To prevent Hypoglycemia follow this advice:  allow only 20 minutes or less of play at one time, followed by a good rest.  Do not allow the puppy to overtire.  Supervise the interactions between the puppy and children.  Keep your puppy warm, a nice heating pad on low is great to keep it from becoming chilled.   Your puppy needs to eat at least every 4 hours, more often if it is small. Freshly cooked chicken along with a plain or vanilla yogurt or small curd cottage cheese is also a helpful food to keep them eating. Give  a small amount of Nutri-cal or Karo syrup each morning and night for the first couple of days to prevent the low blood sugar that can come with the excitement and stress of going to a new home.

Additional Precautions:

  • Always consider your puppy just like a newborn baby, as it will need all the love, care and attention that you would give a newborn baby.   Here are some helpful suggestions:
        1)  Don't leave your puppy unattended for extended lengths of time, until your puppy has totally acclimated himself/herself to its new home.
              Long periods of time left alone in a new, strange environment may cause anxiety and additional stress.  You will want to be with your baby as much as possible in the first few weeks. 
    If you have to be away from home for more than 4 hours, such as going to work, then please consider a pet sitter or family member to come in to your home and watch your new puppy for you. They will need to pay special attention to feeding schedules, access to fresh water, food, room temperatures, limited play times, and periodic nutri-cal supplements.

        2)   Prepare a comfortable WARM place for your puppy to consider its own home.   You may want to invest in a heating pad (for smaller breeds); set it on LOW with a baby blanket or towel on top of it; and make sure puppy cannot get to the cord.  You may only need a little additional warmth for several days.  A nice warm bed and blankets are a nice addition so they can be cozy.  For larger breed Saint Bernard puppies you will find that they prefer the cooler temperatures and often enjoy the air conditioner and fans to be comfortable.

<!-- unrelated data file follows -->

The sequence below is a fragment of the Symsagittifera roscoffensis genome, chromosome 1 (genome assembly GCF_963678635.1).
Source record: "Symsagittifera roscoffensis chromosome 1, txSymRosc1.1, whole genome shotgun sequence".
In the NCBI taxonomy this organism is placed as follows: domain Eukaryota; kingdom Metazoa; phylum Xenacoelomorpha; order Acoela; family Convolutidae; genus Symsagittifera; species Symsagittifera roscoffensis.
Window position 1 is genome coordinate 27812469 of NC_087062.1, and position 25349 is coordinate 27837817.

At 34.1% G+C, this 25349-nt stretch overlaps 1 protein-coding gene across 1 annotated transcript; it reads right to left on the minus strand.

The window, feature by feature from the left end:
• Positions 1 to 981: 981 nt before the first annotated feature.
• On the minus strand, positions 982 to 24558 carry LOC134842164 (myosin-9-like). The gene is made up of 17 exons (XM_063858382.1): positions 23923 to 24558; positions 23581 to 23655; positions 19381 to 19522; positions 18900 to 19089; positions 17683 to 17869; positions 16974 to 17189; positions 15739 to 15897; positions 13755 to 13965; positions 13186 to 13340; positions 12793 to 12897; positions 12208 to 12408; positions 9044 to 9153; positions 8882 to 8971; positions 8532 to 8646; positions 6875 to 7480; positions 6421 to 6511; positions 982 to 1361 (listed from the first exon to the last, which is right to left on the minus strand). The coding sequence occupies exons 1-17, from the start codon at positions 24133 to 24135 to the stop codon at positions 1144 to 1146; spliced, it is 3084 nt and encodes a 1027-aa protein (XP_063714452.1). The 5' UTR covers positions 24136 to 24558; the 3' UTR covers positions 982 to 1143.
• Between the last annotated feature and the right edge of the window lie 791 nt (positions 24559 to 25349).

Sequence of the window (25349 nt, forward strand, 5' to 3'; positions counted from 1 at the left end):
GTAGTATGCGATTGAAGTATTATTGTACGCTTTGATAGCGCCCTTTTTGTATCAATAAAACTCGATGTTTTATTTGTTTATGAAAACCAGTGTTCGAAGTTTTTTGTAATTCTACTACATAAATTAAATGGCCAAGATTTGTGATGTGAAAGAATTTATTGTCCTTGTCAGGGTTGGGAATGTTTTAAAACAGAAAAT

3)   Always have food and water sitting out for your puppy to graze on anytime.   For the first week or so, make sure your puppy gets whatever he/she wants to eat.  Do not be afraid to offer small meals several times a day to your puppy. If your puppy won't eat the food, you can try feeding canned puppy food, slightly warmed, and you can offer it on the tip of your finger to the puppy while holding her. This usually works for the most spoiled puppies. There may be a time period where your puppy will not want to eat at all, but don't let this happen.   If need be, finger feed your puppy, try different foods, and even try Gerber baby food meats if all else fails. Yogurt (all-natural, plain with live cultures) work well, or try offering small curd cottage cheese. We give this to our puppies once every evening, and they love it!  Diamond Naturals canned puppy food, Diamond Brand Chicken Soup for Puppies canned food, Nutro small breed canned puppy food, 4Health canned puppy food, ProPlan canned puppy food,, or Pedigree for Puppies seems to be their favorites.  There will come a time when puppy will begin to eat more and more of his/her hard kibble,  but for a period of time you need to "baby" your puppy.  Always make sure your puppy is eating  about every 3-4 hours during the day.  Always feed your puppy before bedtime too, and give a couple fingertip doses of Nutri-cal before bedtime. We do NOT recommend feeding your new puppy a raw meat diet. This is controversial with many breeders, but we do not support this method of nutrition for puppies. If interested in feeding a raw food diet, please research first and introduce to your puppy after he/she is 6 months old.

        4)  Nutri-cal vitamin supplement will also encourage your puppy's appetite, help raise sugar level, and increase energy.   For smaller breeds, make sure you are using your Nutri-cal:  a.m., noon, p.m. and before bedtime.   If need be,  increase your supplement to more times during the day if puppy is not eating or drinking well.   We also recommend that you also have a good Microbiotic for your puppy to help stimulate and boost its immune system, such as:  Benebac or FasTrack.

        5)   Water -- make sure it is bottled water for the 1st 2 weeks and then gradually wean your puppy off the bottled water onto the water you have in your home.   Water can be a definite detriment to your puppy's system when changing from one water source to the next.